The Taylor Hall sweepstakes, Part 1, begins at 10 a.m. Friday when NHL free agency starts.
It is believed that Hall, the 2018 Hart Trophy winner with New Jersey, is seeking a short-term contract with a Stanley Cup-contending team. It could be just a one-year deal that would pave the way for a longer contract after next season in free agency. The current economic climate is expected to limit free-agent spending, particularly with the league possibly playing without fans again next season.
The Avalanche could be the right fit for the 28-year-old Hall — who would slot in on either wing on the top two lines and not disrupt the team’s ideal 1-2 punch at center with Nathan MacKinnon and Nazem Kadri. Hall would be a significant upgrade from Valeri Nichushkin, who failed to produce a point in 13 of 15 playoff games.
In a career playing for mostly weak teams in Edmonton, New Jersey and Arizona, Hall understandably seeks a chance with a winner. Although the Avs’ primary needs aren’t upgraded scoring potential, adding Hall would undoubtedly help. Colorado decided to pass on Hall when the pending free agent was shopped by the Devils before the trade deadline, but that was because general manager Joe Sakic didn’t want to disrupt chemistry for one of the league’s top-scoring teams, and because the price for Hall would have been high.
Now, with free agency, it only takes money to add Hall, a proven high-character player who would fit in well behind Colorado’s established star players and team leaders.
The Avs’ primary free-agent need is adding toughness among the bottom-six forwards — a guy like Corey Perry (but not Corey Perry) — and perhaps a goaltender like Corey Crawford, 35, a three-time Stanley Cup champion probably willing to serve as a backup but ready to jump in and be the No. 1 guy.
The Avs have been eliminated from the playoffs with a third-string goalie in net for the second time in three years. Although Philipp Grubauer and Pavel Francouz are both under contract next season, Sakic and his staff might look to deepen that position.
Colorado enters free agency approximately $21.5 million under the salary cap, with 15-of-23 players under contract. The Avs still need to sign restricted free agents Andre Burakovsky and Ryan Graves, both due hefty raises, plus Nikita Zadorov, Nichushkin and Tyson Jost.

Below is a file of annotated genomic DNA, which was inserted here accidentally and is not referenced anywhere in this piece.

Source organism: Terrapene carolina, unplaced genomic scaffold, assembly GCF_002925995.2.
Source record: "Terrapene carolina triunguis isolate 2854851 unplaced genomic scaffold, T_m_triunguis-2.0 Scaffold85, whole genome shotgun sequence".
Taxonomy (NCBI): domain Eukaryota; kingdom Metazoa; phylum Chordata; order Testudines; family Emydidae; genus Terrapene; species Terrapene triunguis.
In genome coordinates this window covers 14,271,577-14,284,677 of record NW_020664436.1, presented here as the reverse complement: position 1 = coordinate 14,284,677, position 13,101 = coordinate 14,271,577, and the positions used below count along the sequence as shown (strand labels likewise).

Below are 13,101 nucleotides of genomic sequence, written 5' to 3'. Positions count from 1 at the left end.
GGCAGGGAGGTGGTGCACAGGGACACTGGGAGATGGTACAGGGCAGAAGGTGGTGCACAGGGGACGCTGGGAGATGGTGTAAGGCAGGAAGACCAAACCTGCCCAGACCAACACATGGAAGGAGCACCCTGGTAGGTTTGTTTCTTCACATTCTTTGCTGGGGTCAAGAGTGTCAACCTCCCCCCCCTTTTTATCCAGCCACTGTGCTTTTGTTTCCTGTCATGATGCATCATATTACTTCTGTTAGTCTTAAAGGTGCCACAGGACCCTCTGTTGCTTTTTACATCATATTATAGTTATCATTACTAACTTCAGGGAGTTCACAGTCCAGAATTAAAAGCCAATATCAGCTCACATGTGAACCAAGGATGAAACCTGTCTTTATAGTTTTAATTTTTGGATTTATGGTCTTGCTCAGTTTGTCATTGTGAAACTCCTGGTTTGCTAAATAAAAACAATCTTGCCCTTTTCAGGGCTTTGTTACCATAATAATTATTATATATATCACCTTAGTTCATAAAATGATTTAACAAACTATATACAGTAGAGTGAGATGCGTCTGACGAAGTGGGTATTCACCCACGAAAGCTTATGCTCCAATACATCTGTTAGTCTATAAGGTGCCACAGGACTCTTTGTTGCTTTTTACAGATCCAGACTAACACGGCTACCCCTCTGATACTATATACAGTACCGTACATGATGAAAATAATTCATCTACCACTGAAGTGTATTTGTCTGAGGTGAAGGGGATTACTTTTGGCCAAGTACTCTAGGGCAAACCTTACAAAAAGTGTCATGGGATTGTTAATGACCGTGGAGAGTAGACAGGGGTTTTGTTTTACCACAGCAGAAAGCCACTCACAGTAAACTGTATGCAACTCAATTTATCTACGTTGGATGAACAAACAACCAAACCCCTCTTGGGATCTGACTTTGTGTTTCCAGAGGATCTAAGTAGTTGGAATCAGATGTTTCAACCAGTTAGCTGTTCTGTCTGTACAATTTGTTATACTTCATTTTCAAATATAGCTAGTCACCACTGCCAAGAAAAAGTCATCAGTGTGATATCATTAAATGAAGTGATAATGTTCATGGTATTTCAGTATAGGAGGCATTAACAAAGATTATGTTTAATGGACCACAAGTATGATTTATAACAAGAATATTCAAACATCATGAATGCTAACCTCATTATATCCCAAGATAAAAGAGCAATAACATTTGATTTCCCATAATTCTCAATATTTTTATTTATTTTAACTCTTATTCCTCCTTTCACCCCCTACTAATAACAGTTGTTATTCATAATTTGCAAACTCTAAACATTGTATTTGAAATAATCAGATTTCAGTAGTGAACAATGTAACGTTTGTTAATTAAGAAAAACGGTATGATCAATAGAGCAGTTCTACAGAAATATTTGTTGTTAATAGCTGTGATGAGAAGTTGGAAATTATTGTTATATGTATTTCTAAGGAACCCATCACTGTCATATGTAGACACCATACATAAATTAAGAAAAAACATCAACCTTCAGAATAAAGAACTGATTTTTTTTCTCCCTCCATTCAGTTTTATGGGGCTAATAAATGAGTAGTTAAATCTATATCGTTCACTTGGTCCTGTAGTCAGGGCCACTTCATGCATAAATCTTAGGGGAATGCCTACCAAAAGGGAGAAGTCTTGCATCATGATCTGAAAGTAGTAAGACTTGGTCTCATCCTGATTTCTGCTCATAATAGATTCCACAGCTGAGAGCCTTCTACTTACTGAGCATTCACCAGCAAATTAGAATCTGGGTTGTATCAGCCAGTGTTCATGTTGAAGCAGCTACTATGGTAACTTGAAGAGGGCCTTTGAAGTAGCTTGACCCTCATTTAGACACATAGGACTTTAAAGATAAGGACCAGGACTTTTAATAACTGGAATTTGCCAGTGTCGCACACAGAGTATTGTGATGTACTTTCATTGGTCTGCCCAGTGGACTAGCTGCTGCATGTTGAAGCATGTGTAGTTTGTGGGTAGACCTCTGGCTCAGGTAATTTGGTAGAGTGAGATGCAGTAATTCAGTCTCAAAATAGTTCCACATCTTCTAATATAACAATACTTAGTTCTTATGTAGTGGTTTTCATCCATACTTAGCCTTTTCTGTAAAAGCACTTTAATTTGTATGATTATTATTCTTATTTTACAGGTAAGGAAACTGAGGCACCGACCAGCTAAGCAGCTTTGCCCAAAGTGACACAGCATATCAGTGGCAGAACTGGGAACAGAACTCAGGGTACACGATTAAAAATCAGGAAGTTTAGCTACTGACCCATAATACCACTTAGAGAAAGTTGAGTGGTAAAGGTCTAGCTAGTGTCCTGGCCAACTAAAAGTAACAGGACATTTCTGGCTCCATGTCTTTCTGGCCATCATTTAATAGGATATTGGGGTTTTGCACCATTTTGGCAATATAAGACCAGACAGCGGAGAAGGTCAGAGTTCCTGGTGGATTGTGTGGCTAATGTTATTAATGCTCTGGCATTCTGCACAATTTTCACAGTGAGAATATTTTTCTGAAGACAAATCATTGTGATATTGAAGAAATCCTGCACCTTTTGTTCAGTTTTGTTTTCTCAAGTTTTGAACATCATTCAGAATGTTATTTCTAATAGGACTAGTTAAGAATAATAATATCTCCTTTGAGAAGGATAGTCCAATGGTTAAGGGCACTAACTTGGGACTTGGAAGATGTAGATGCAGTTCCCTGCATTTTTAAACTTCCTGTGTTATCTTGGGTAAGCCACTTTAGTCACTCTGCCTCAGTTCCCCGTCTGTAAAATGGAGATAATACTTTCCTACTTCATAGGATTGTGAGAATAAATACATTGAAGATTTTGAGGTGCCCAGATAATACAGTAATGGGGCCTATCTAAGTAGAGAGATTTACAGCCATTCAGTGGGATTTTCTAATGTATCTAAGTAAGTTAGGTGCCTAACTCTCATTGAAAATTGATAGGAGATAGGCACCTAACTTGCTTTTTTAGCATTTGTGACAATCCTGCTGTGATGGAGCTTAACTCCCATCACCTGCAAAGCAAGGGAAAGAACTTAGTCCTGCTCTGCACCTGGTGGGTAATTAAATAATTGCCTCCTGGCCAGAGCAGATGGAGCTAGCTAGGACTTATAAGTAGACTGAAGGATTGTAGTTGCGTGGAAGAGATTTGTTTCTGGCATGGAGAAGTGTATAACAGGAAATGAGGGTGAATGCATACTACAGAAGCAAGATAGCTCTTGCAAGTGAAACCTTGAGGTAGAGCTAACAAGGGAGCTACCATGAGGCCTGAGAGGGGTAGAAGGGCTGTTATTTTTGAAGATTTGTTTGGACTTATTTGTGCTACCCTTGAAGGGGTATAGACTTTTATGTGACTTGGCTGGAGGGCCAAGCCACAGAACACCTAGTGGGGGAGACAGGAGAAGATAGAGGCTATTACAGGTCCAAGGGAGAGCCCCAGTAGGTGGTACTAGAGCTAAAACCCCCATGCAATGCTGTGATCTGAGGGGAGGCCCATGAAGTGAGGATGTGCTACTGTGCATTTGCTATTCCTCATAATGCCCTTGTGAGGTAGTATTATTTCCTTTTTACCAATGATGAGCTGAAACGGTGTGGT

Zadorov, an inconsistent defenseman, could be traded, and if that’s the plan, the Avs might look for a veteran shutdown defenseman to replace him in free agency. They already have defensemen Erik Johnson, Sam Girard, Ian Cole and Cale Makar under contract, with Graves to be signed and young prospects Conor Timmins and Bo Byram coming up. So the position is stocked.
Here are five of the Avs’ possible free-agent targets, in order of importance:
F Taylor Hall
Hall, the No. 1 pick in the 2010 draft, shoots left but can play either wing. He beat out MacKinnon for the 2018 Hart Trophy with a career-best 39-goal, 93-point season. Hall has played in the postseason just twice in 11 seasons. He had two goals and six points in nine playoff games in September, including a goal and an assist in Arizona’s five games against the Avs.
F Wayne Simmonds
Simmonds, 6-foot-2 and 185 pounds, is tough and mean — two areas the Avs can improve on with their depth forwards. No longer a top-six power forward, Simmonds, 32, can add scoring and grit in the bottom-six. He signed a one-year, $5 million free-agent deal with New Jersey on July 1, 2019 and that’s about what it will take to sign him — unless he takes less to play for a Cup-contending team.
G Corey Crawford
Many reputable NHL insiders, including Sportsnet and ESPN, have said the Avs are interested in Crawford. To that end, he has to be on this list.
F Kyle Clifford
Clifford, 6-2, 210, is a two-time Stanley Cup champion with the Los Angeles Kings. The 29-year-old was a trade-deadline acquisition by Toronto in Februar, signed to serve as the depth-forward grinder. He’s coming off a five-year, $8 million contract — approximately what he’ll make on his next deal.
F Matt Martin
This guy won’t put the puck in the net often but he’ll clear the way for others to do so. Martin, 6-3, 220, grew up in Ontario and has never played for a team outside the East Coast. Perhaps he’ll choose to remain there but a $3 million annual salary could lead him west. Martin, 31, had a $2.5 million cap hit for the Islanders last season.
Other possible candidates: F Vladislav Namestnikov, G Jacob Markström, G Brayden Holtby, G Henrik Lundqvist, F Mike Hoffman, F Andreas Athanasiou, F Tyler Toffoli.